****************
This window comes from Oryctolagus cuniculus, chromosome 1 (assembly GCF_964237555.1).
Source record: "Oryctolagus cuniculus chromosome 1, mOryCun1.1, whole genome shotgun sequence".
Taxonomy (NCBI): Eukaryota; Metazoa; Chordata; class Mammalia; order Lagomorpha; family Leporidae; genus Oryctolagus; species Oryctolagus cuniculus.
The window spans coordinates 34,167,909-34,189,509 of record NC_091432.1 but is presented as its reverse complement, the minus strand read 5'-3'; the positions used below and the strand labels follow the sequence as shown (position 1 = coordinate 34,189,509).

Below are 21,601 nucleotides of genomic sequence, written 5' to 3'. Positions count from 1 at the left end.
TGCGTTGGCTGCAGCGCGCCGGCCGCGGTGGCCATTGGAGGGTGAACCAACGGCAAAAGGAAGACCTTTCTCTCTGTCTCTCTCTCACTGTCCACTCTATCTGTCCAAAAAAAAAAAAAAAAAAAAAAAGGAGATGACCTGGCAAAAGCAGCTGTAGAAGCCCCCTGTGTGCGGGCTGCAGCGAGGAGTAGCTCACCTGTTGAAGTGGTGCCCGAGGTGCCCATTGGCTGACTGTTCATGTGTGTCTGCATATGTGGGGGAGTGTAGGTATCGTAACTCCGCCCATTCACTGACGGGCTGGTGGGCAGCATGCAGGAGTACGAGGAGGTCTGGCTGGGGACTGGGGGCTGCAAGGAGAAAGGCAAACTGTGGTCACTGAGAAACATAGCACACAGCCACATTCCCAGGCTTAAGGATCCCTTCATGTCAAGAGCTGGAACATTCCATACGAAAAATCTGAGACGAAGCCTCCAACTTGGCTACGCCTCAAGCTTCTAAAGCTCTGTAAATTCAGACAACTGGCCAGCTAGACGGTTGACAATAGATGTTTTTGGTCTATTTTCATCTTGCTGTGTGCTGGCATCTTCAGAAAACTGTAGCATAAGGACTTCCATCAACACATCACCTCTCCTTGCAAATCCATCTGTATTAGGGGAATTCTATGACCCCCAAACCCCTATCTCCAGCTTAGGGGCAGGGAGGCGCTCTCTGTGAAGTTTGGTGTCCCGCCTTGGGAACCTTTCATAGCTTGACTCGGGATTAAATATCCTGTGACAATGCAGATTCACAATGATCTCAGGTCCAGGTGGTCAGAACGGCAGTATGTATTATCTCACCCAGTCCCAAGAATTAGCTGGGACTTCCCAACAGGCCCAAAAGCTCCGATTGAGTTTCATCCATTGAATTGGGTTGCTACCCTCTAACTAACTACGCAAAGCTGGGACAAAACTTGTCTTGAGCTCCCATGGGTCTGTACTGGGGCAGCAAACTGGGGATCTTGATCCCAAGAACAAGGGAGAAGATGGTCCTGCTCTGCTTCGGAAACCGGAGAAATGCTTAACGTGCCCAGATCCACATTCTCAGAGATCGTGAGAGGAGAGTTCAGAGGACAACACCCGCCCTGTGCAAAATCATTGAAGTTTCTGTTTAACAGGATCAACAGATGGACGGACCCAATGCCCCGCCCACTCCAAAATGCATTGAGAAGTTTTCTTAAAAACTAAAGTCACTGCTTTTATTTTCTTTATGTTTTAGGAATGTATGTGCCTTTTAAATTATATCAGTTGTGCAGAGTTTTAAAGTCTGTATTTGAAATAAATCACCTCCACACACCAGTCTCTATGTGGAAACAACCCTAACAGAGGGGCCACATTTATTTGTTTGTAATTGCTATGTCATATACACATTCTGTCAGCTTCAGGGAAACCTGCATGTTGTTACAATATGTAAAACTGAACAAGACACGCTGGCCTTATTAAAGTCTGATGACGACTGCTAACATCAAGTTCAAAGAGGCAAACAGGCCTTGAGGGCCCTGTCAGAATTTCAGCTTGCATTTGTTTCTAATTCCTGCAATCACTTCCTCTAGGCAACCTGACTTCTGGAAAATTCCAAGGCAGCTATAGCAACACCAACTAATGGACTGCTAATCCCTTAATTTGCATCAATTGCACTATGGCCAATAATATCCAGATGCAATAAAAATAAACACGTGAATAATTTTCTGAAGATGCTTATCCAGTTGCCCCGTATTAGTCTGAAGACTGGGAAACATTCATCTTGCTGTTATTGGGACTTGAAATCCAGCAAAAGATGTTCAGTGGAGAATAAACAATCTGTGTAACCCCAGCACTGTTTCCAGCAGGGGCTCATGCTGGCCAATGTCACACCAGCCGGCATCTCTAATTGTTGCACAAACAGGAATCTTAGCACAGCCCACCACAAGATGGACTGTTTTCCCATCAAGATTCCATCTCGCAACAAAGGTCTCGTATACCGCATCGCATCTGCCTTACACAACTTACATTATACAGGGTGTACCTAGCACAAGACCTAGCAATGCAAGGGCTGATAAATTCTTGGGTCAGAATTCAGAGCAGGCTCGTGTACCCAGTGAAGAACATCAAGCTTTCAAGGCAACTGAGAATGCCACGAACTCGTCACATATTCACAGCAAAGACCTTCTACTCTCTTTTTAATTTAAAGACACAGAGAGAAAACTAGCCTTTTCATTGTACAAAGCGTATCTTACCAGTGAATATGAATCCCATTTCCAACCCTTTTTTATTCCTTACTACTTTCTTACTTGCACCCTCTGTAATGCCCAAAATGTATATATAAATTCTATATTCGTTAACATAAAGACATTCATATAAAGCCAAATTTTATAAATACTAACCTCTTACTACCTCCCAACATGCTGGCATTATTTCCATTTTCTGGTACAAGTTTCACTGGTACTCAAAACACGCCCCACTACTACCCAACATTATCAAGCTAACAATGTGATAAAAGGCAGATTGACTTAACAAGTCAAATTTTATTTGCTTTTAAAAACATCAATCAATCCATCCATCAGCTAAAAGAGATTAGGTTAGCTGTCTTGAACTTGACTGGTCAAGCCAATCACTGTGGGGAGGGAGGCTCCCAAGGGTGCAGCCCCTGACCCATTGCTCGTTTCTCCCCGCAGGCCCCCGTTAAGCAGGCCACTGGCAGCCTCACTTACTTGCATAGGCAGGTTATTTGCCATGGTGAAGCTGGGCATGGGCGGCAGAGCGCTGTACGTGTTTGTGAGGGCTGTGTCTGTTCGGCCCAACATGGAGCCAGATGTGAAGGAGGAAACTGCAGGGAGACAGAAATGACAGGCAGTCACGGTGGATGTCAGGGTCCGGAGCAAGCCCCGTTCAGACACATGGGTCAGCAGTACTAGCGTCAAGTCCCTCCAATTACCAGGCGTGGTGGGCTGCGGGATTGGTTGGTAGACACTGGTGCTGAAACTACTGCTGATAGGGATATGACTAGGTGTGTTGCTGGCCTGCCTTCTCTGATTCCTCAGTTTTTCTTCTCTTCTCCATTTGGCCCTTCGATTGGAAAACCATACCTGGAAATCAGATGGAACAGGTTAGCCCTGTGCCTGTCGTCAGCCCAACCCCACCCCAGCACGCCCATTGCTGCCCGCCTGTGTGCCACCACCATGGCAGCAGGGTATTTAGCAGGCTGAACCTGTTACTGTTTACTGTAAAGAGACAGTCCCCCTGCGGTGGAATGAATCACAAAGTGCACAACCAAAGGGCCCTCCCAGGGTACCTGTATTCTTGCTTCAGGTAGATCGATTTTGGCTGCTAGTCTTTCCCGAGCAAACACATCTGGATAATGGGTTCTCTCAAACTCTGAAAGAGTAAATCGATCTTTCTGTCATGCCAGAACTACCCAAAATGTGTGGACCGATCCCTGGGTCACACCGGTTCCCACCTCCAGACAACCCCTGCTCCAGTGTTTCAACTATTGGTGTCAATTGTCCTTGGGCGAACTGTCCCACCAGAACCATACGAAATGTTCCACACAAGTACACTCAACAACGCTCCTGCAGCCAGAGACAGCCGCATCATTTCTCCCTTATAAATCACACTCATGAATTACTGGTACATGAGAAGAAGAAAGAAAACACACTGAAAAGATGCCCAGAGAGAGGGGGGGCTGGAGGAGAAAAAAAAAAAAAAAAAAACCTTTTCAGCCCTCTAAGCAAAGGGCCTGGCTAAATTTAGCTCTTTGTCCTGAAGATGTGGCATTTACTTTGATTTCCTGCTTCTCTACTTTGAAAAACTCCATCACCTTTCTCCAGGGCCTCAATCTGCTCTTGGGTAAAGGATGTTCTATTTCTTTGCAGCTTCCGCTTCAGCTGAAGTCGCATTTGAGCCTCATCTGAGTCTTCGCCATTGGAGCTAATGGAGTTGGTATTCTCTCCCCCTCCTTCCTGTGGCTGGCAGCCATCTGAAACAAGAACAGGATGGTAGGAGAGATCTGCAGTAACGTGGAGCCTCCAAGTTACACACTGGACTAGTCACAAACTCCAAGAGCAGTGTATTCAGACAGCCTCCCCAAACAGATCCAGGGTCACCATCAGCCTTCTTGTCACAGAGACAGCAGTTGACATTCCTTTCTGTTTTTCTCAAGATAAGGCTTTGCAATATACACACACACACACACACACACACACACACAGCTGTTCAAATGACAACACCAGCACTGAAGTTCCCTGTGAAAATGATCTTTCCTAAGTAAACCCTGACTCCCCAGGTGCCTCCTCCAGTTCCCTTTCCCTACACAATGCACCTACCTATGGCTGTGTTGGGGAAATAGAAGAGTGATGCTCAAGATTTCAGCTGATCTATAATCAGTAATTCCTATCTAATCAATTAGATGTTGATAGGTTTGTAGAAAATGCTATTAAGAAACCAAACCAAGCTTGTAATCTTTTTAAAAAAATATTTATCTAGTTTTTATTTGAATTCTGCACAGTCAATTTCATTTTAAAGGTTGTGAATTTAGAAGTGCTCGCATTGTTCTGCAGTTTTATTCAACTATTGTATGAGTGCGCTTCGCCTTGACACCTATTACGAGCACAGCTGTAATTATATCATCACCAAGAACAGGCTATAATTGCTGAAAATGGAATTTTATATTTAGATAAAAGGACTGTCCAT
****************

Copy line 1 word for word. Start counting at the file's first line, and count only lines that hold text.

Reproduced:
This window comes from Oryctolagus cuniculus, chromosome 1 (assembly GCF_964237555.1).